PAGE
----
Laws and ordinances of New Netherland, 1638-1674/1641
&c. during Divine service, or after Ten o'clock at night; against
using any but the Amsterdam measure, and for fixing the price
of Beer. Passed 11 April, 1641.
Whereas complaints have been made to us that some of the Inhabitants here are in the habit of Tapping Beer during Divine Service, and of making use of small foreign Measures, which tends to the dishonor of Religion and the ruin of this State, We being desirous to make provision herein, do, therefore, Ordain that no person shall attempt to tap Beer or any other Strong drink during Divine service, or to use any other Measure than that which is in common use at Amsterdam in Holland, or to tap for any person after Ten o'clock at night; neither sell the Vaen, or four pints, at a higher price than Eight Stivers; all on pain of forfeiture of the Beer and Five and Twenty guilders for the benefit of the Fiscal, with three months' exclusion from the privilege of Tapping.
rency of Wampum. Passed 18 April, 1641.
Whereas very bad Wampum is at present circulating here, and payment is made in nothing but rough, unpolished stuff which is brought hither from other places, where it is 50 per cent cheaper than it is paid out here, and the good, polished Wampum, commonly called Manhattan Wampum is wholly put out of sight or exported, which tends to the express ruin and destruction of this Country; In order to provide in time therefor, We do, therefore, for the public good, interdict and forbid, all persons of what state, quality or condition soever they may be, to receive in payment, or to pay out, any unpolished Wampum during the next month of May except at Five for one stiver and that strung, and then after that Six beads for one stiver. Whosoever shall be found to have acted contrary hereunto, shall provisionally forfeit the Wampum which is paid out and 10 guilders for the Poor, and both payer and payee are alike liable. The well polished Wampum shall remain at its price as before, to wit, Four for one stiver, provided it be strung.
FREEDOMS AND EXEMPTIONS 
Settlers. 6 June, 1641.
Whereas a considerable number of respectable Englishmen with their Clergyman, have applied to us for permission to settle here and to reside under us, and requested that some Articles might be offered to them, We have therefore Resolved to communicate the following Articles to them.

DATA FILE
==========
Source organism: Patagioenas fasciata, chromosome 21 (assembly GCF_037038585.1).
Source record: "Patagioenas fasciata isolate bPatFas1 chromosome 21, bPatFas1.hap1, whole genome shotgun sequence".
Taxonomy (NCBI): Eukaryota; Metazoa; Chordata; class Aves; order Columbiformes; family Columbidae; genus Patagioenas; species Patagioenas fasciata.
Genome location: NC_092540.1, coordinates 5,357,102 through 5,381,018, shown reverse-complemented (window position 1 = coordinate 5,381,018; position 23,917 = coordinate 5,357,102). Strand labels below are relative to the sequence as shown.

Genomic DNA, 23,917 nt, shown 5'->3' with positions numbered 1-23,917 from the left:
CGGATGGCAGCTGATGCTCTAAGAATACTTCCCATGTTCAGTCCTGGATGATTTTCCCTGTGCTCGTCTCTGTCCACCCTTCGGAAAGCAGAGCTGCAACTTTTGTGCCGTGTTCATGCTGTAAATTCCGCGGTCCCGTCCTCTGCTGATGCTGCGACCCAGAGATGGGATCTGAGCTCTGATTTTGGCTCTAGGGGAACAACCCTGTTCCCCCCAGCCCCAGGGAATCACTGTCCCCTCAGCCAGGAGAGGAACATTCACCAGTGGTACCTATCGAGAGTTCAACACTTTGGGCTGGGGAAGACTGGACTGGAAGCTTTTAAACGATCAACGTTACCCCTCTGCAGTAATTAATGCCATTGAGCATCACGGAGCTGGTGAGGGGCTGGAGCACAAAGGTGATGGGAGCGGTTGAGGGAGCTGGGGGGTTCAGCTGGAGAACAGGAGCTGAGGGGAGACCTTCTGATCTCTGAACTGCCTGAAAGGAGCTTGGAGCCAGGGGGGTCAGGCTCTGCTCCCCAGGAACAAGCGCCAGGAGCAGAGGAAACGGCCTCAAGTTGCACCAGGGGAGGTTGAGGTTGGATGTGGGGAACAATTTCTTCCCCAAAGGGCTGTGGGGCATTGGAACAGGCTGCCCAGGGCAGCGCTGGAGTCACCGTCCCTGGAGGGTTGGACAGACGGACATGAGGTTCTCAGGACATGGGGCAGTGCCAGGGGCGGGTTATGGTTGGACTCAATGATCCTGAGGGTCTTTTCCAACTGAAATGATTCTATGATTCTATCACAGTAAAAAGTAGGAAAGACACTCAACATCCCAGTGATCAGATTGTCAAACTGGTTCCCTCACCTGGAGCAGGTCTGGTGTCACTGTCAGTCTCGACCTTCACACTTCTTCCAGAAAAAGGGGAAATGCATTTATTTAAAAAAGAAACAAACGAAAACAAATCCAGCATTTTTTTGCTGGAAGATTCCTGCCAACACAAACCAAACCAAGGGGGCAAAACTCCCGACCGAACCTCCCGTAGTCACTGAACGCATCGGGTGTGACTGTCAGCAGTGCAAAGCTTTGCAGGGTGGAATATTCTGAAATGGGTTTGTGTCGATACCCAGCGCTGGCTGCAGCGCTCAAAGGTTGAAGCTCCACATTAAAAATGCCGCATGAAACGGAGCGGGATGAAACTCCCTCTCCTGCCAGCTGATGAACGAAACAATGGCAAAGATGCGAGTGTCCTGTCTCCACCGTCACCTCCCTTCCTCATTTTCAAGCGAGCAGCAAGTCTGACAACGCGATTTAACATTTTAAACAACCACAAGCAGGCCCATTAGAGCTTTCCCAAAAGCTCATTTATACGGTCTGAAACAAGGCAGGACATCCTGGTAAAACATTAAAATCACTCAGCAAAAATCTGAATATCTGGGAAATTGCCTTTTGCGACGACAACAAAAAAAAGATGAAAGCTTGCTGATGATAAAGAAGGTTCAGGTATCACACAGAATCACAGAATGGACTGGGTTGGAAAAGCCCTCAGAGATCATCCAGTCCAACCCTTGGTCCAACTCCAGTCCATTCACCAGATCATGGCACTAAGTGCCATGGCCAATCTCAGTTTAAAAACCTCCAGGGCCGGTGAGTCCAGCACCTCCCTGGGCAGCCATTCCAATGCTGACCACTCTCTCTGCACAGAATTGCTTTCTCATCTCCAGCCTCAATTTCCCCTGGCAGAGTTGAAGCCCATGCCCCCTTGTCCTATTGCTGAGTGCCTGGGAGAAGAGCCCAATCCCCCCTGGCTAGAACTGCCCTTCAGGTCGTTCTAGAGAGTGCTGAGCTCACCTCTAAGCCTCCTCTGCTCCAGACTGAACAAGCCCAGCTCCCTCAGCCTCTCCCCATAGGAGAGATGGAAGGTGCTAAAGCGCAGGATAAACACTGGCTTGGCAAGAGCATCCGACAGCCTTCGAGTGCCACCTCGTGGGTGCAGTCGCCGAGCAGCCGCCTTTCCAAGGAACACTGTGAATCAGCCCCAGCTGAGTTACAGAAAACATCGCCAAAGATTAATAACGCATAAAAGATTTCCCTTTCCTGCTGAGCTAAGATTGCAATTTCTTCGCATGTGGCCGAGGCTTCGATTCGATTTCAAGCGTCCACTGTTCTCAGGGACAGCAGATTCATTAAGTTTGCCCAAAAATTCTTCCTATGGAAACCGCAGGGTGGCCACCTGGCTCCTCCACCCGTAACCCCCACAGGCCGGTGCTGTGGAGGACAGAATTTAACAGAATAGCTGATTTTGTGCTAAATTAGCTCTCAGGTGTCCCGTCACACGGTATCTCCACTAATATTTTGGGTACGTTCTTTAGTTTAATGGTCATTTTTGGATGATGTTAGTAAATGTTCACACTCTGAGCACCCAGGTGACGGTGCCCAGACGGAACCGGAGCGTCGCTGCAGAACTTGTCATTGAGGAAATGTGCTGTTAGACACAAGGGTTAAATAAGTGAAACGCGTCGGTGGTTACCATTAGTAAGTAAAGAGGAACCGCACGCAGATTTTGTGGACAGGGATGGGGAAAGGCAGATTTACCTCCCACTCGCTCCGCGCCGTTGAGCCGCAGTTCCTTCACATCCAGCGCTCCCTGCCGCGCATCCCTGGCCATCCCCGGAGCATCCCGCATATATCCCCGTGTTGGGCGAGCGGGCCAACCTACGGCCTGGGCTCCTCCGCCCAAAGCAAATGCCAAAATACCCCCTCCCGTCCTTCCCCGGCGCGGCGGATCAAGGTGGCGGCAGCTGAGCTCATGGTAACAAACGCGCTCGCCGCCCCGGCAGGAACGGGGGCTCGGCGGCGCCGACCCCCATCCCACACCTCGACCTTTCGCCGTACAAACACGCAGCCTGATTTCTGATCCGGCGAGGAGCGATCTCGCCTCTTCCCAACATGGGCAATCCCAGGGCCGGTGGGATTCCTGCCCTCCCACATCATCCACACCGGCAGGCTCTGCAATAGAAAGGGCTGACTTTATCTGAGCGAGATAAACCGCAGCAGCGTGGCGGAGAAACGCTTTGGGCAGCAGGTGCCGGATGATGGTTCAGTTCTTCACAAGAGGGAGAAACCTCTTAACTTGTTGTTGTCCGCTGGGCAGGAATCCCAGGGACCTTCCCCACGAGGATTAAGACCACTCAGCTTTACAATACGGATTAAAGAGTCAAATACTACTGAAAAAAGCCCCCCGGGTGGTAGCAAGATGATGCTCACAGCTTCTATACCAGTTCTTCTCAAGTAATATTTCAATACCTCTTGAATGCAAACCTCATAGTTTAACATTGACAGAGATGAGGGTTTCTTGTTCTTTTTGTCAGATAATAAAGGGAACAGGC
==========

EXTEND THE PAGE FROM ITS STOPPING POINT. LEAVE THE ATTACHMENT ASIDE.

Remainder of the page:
I. They shall be bound to take the Oath of Allegiance to the Noble Lords States General and the West India Company under whose protection they will reside.
II. They shall enjoy free exercise of Religion.
III. With regard to Political Government; if they desire a Magistracy, they shall have the privilege of nominating three or more persons from the fittest among them, from which nomination the Governor of New Netherland shall make the election. Which Magistrate shall be empowered in all Civil Actions to adjudge definitively as high as Forty Guilders; beyond that an appeal may be made to the Governor and Council of New Netherland; and in Criminal cases, to Corporal punishment (tot bloetlaten toe).
IV. They shall not be at liberty to erect any Forts, without permission.
V. The land shall be shown to them free of expense, and they shall cultivate it ten years in full propriety without paying any rent, and at the expiration of the said Ten years they shall pay the Tenths.
VI. They shall enjoy free hunting and fishing and freedom of Trade, according to the privilege of New Netherland.
VII. They shall be bound to make use of the Weights and Measures of the Country.
the Heads of Raritan Indians. Passed 4 July, 1641.
Whereas the Indians of the Raritan are daily exhibiting more and more hostility, notwithstanding they have, by a messenger, solicited peace of Us which we consented to, and permitted him to depart unmolested, on the promise to notify unto Us, within twelve days, the resolution of his Chief, which has not been done; the same Indians, who had experienced every friendship at our hands, having in the meantime, on the plantation of Messrs De Vries and David Pietersen, partners, situate on Staten Island, murdered four Tobacco planters, and set fire to the dwelling and tobacco house, whereby the Planters, Farmers and other outlying remote settlers stand in great danger of life and property, which We, under existing circumstances, in consequence of the density of the forest and small number of men, cannot prevent; We have, therefore, esteemed as the best means and considered it expedient to encourage the Indians, our allies hereabout, to take up arms, in order thus to cut off any stray parties who must pass through their territory so that they cannot accomplish any thing against our Bouweries and plantations without danger, or at least without being discovered ; And in order to incite them the more, we have promised them, Ten fathoms of Wampum for each head of the above mentioned Raritans, and 20 fathoms of Wampum for every head of the Indians who have most barbarously murdered our people on Staten Island.
annual Fair at New Amsterdam. Passed 30 September, 1641.
Be it known hereby to all persons, that the Director and Council of New Netherland have ordained that henceforth there shall be held annually at Fort Amsterdam a Cattle Fair on the 15th of October, and a fair for Hogs on the 1st of November. Whosoever hath any thing to sell or to buy can regulate himself accordingly.
Done 30th September and affixed at said Fort.